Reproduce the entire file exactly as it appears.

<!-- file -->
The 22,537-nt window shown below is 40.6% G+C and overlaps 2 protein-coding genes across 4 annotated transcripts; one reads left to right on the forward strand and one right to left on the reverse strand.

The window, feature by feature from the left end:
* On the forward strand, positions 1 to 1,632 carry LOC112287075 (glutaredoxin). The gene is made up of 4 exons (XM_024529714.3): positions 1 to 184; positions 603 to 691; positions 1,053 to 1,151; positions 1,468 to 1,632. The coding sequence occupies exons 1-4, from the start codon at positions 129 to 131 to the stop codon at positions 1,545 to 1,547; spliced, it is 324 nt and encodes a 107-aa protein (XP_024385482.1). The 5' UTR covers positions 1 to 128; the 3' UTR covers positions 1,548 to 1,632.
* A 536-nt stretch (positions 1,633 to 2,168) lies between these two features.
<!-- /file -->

The 22,537-nt window shown below is 40.6% G+C and overlaps 2 protein-coding genes across 4 annotated transcripts; one reads left to right on the forward strand and one right to left on the reverse strand.

The window, feature by feature from the left end:
* On the forward strand, positions 1 to 1,632 carry LOC112287075 (glutaredoxin). The gene is made up of 4 exons (XM_024529714.3): positions 1 to 184; positions 603 to 691; positions 1,053 to 1,151; positions 1,468 to 1,632. The coding sequence occupies exons 1-4, from the start codon at positions 129 to 131 to the stop codon at positions 1,545 to 1,547; spliced, it is 324 nt and encodes a 107-aa protein (XP_024385482.1). The 5' UTR covers positions 1 to 128; the 3' UTR covers positions 1,548 to 1,632.
* A 536-nt stretch (positions 1,633 to 2,168) lies between these two features.